Giving Up Martythrows us into the heart wrenching complexities of adoption in this poignant piece by Karen Bartholomew. An ensemble piece set on a stark stage consisting in the main of chairs, washing lines and the five actors themselves. Oh! And the file. The adoption file. I know how successful this play is in bringing to air the issues surrounding adoption because come the final time that file is pulled out, a wave of nausea comes upon me.
Joel (born Marty) wasn’t looking for his birth parents. He knew he was adopted but hadn’t searched them out. Rather, his birth mother and biological sister have appealed to the system to find and reach out to him. In explaining how he came to be adopted, Kit, his adoptive Mum explains to Joel that some people make mistakes. Joel is appalled, “They made a mistake!?” And thus the play continues to brilliantly highlight the mistrust and stupefying responses of all involved in the adoption process.
There is love present of course but it’s buried in a heady mix of bureaucracy and loss; the birth mother’s loss, a sister who lost her brother, Joel’s loss of blood relatives. There is also a sense of not quite fitting in, or as he puts it, “it’s like putting on a coat that doesn’t quite fit’, and the desire for family from the adopting mother. All these aspects of adoption aren’t easily resolved, and indeed the play doesn’t try to do so. Instead it successfully sheds light on it all.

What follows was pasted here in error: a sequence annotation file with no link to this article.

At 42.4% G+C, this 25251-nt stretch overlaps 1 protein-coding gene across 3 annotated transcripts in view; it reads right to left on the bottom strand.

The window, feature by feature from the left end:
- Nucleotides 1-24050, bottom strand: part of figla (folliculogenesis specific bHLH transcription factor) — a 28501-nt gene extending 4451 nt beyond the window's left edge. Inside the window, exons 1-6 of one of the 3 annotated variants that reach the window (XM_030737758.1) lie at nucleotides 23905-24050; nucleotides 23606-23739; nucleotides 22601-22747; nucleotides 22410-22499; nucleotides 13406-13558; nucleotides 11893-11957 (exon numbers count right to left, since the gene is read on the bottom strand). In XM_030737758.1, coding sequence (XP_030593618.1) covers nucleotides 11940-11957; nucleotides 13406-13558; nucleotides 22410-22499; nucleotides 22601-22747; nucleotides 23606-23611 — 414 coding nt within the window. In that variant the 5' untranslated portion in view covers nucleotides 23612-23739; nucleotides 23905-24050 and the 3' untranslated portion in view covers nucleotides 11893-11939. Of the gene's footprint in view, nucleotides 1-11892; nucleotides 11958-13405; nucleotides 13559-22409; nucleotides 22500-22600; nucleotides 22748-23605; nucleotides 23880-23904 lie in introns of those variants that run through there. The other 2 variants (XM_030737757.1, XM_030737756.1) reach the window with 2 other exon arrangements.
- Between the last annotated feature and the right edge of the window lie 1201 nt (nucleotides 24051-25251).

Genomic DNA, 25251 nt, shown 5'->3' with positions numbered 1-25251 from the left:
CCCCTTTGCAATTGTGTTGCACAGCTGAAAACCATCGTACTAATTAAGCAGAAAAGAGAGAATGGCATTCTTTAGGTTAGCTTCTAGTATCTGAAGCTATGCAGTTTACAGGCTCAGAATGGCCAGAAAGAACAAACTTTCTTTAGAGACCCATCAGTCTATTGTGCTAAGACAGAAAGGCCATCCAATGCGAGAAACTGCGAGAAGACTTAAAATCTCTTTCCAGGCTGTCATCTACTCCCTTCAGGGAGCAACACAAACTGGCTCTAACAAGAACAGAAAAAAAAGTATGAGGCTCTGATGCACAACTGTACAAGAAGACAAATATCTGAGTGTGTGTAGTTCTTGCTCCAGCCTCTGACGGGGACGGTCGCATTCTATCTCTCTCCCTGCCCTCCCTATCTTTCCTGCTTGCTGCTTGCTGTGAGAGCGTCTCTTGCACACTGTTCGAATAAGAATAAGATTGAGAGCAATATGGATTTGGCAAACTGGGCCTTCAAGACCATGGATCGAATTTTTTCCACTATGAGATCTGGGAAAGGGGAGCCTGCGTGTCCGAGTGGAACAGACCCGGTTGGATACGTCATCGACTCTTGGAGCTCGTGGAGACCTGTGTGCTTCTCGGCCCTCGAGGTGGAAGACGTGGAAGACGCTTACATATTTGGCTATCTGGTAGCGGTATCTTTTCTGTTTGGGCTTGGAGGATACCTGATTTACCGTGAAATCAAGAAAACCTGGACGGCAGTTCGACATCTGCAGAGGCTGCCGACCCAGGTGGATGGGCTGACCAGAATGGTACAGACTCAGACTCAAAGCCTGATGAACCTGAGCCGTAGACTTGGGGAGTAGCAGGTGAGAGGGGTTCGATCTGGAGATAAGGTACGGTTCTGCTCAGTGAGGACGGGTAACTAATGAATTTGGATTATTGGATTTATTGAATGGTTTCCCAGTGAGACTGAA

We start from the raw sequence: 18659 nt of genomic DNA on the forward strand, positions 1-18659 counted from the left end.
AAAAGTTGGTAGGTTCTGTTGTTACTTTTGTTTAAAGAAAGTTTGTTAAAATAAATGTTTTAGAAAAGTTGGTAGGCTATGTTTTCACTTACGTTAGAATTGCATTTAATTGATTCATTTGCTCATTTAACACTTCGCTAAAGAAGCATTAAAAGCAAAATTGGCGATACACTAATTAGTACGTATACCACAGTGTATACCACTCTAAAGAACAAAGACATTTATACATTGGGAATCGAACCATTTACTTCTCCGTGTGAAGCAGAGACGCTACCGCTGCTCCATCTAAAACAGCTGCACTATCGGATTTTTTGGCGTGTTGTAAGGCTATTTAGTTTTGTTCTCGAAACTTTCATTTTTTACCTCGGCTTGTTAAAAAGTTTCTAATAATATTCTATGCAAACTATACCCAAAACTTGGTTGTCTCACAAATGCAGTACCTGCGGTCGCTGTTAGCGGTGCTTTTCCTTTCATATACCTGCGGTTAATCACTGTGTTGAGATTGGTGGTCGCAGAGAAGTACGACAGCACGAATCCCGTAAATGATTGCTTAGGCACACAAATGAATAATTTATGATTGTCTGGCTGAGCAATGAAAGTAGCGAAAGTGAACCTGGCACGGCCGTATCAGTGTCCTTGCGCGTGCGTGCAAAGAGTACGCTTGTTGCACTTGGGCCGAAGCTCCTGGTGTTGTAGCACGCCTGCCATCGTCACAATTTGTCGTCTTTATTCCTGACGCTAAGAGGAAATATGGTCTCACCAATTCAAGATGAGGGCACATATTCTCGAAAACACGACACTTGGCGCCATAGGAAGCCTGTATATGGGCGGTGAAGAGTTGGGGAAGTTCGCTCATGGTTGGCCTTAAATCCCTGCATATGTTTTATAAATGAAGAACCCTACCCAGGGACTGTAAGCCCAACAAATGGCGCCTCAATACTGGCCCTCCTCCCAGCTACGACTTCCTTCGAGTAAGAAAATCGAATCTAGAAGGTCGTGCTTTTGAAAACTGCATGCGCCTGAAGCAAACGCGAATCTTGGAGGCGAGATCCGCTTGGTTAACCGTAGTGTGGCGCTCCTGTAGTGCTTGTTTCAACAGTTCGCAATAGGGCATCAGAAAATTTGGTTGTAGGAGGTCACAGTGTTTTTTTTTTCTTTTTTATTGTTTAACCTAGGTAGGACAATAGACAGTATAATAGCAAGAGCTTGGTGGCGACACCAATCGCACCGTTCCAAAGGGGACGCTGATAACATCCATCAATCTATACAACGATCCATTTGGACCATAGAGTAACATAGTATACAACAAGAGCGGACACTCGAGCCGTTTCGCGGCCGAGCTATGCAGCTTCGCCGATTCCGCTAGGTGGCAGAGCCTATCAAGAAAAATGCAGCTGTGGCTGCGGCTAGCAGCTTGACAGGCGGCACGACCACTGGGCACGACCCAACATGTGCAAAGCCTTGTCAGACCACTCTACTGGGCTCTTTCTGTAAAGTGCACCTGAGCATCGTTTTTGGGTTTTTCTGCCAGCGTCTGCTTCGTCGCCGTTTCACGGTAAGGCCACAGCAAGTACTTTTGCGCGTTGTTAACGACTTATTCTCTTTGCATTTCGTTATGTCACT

And then there is that file. When Martha is appealing to Femi, the adoption agency employee, to find her son, he’s holding it as he presents her with reasons not to pursue this, leading her to cry “Are you trying to depress me?” Later, Joel has opportunity to read it and it turns out to be depressing reading. It’s cold, there’s no heart in it. His adoptive mother called him a gift from God and Joel declares that’s what his file SHOULD have read, “Marty, a gift from God.”
Across the breadth of the play all five cast members present their case directly to the audience, which make for some of the show’s most moving and poignant moments. Your heart is drawn to each of them, even Femi, as he declares “We are protective not just of the children but the conventions around them.” But it’s ultimately Marty who best describes the predicament as “like being born in all directions.”Giving Up Marty is a play well worth seeing. Purposeful and heart wrenching on a subject that will continue to be with us.
Written by: Karen Bartholomew
Directed by: Annie Sutton
Produced by: Karen Batholomew and Motormouse Productions
Booking Link: https://vaultfestival.com/whats-on/giving-up-marty/
Booking Until: 12 March, 2020